AT NO OTHER TIME in American history has experimentation and sweeping social change accelerated so quickly as the 1960s. It was a decade that left a brand on culture (a scar, some might argue) and since the very nanosecond when the Love Generation picked its final flower, creative types have revisited its art and music and gave birth to their own versions, from the Dadaist re-imaginings of the Elephant Six Collective to the arena sheen of British revivalists like Blur and the Gallagher brothers.
Still, few have cooked up quite the consummate "Whole Meal Deal" as Silver Sunshine. The boys in this San Diego quartet graze in radiant, Floyd-colored pastures, complete with astral guitar wailings, prismatic effects washes, and pulsing Mersey beat rhythms. Well-crafted songs, tight harmonies, huge psychedelic tones, paisley shirts: Silver Sunshine have it all nailed.
These Californian flower children don't see themselves as simply repeating the past, though: "Just the fact that we all have different influences and we all contribute to the writing and composing of our songs makes us more than a retro act," says guitarist Richard Vaughn. "We take what we love from the original psychedelic and progressive era, throw it in a blender, and see what comes out."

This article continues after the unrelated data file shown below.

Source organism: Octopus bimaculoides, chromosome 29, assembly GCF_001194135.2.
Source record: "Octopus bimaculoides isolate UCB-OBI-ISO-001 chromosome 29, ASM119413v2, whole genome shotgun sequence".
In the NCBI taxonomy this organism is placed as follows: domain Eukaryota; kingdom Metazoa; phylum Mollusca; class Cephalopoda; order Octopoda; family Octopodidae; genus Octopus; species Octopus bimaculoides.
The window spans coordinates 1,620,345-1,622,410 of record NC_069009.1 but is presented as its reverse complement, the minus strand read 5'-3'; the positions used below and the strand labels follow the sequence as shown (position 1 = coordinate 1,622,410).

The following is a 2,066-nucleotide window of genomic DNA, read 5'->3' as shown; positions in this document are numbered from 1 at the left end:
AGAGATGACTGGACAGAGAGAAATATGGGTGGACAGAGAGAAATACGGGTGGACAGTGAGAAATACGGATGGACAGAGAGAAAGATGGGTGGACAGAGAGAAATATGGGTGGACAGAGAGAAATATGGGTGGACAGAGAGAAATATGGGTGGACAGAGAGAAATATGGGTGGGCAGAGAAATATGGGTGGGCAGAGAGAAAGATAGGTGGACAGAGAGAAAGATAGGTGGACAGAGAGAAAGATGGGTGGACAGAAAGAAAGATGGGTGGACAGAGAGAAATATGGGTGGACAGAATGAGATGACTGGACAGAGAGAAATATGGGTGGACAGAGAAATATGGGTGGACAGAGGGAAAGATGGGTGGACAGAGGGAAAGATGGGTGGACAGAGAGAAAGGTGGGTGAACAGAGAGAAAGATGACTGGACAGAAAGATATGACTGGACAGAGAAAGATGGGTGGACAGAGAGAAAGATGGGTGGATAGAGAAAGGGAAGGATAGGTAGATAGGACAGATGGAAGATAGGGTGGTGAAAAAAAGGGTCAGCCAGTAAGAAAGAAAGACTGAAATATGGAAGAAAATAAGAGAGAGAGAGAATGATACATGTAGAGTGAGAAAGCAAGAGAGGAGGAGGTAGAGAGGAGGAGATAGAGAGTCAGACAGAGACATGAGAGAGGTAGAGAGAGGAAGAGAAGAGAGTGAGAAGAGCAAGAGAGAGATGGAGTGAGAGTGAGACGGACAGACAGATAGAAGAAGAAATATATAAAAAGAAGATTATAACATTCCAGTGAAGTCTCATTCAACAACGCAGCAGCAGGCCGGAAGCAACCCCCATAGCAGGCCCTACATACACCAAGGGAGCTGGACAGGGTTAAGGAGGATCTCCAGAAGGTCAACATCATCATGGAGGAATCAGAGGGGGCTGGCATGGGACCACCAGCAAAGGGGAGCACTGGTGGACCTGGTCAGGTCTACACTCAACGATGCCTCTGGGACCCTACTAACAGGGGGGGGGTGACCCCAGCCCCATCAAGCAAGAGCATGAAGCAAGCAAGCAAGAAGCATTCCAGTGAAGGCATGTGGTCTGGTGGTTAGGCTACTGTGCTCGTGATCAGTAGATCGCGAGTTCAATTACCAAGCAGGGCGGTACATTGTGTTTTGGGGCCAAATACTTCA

Indeed, it's the band's seamless mastery of both string-doused acoustic balladry and muscular Brit-rock anthems that set them apart as powerhouses of the neo-'60s genre. Newer gems like "Winter Witch" are adrift with splashes of Mellotron and Arcadian flute visions, opening up the foursome's tonal palette wider still.
"I think our first album was definitely influenced by the sunny skies of Southern California, but our new material and live set is a bit darker," says Vaughn. "It seems our inspiration has moved from the green fields into the weird woods."